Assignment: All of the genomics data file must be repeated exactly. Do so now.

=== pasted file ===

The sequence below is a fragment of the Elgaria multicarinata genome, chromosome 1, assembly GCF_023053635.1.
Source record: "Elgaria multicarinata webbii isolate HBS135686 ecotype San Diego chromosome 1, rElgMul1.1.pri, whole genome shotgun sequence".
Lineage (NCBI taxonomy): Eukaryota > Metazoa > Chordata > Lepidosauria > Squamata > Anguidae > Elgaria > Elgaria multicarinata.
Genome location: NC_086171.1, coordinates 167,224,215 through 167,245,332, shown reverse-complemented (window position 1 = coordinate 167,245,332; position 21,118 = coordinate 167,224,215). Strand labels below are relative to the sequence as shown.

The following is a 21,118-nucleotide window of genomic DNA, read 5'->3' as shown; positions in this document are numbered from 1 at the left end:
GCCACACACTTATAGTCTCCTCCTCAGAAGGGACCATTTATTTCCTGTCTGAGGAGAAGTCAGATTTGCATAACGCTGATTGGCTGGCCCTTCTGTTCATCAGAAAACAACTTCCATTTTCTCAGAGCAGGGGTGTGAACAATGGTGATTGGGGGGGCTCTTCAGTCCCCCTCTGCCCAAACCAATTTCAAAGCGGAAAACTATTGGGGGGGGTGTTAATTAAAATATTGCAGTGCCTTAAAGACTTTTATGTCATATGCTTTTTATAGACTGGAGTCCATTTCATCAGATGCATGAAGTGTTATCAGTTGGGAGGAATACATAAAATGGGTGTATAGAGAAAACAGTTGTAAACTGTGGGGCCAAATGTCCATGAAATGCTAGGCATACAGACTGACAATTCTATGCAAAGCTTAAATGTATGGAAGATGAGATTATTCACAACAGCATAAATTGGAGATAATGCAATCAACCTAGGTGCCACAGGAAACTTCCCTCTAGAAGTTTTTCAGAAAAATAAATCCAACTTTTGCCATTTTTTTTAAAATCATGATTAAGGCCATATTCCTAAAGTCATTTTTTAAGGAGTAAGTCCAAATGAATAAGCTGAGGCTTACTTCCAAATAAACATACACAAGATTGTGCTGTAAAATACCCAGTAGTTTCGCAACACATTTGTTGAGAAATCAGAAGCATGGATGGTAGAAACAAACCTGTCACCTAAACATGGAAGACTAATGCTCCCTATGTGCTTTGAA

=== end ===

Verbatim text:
The sequence below is a fragment of the Elgaria multicarinata genome, chromosome 1, assembly GCF_023053635.1.
Source record: "Elgaria multicarinata webbii isolate HBS135686 ecotype San Diego chromosome 1, rElgMul1.1.pri, whole genome shotgun sequence".
Lineage (NCBI taxonomy): Eukaryota > Metazoa > Chordata > Lepidosauria > Squamata > Anguidae > Elgaria > Elgaria multicarinata.
Genome location: NC_086171.1, coordinates 167,224,215 through 167,245,332, shown reverse-complemented (window position 1 = coordinate 167,245,332; position 21,118 = coordinate 167,224,215). Strand labels below are relative to the sequence as shown.

The following is a 21,118-nucleotide window of genomic DNA, read 5'->3' as shown; positions in this document are numbered from 1 at the left end:
GCCACACACTTATAGTCTCCTCCTCAGAAGGGACCATTTATTTCCTGTCTGAGGAGAAGTCAGATTTGCATAACGCTGATTGGCTGGCCCTTCTGTTCATCAGAAAACAACTTCCATTTTCTCAGAGCAGGGGTGTGAACAATGGTGATTGGGGGGGCTCTTCAGTCCCCCTCTGCCCAAACCAATTTCAAAGCGGAAAACTATTGGGGGGGGTGTTAATTAAAATATTGCAGTGCCTTAAAGACTTTTATGTCATATGCTTTTTATAGACTGGAGTCCATTTCATCAGATGCATGAAGTGTTATCAGTTGGGAGGAATACATAAAATGGGTGTATAGAGAAAACAGTTGTAAACTGTGGGGCCAAATGTCCATGAAATGCTAGGCATACAGACTGACAATTCTATGCAAAGCTTAAATGTATGGAAGATGAGATTATTCACAACAGCATAAATTGGAGATAATGCAATCAACCTAGGTGCCACAGGAAACTTCCCTCTAGAAGTTTTTCAGAAAAATAAATCCAACTTTTGCCATTTTTTTTAAAATCATGATTAAGGCCATATTCCTAAAGTCATTTTTTAAGGAGTAAGTCCAAATGAATAAGCTGAGGCTTACTTCCAAATAAACATACACAAGATTGTGCTGTAAAATACCCAGTAGTTTCGCAACACATTTGTTGAGAAATCAGAAGCATGGATGGTAGAAACAAACCTGTCACCTAAACATGGAAGACTAATGCTCCCTATGTGCTTTGAA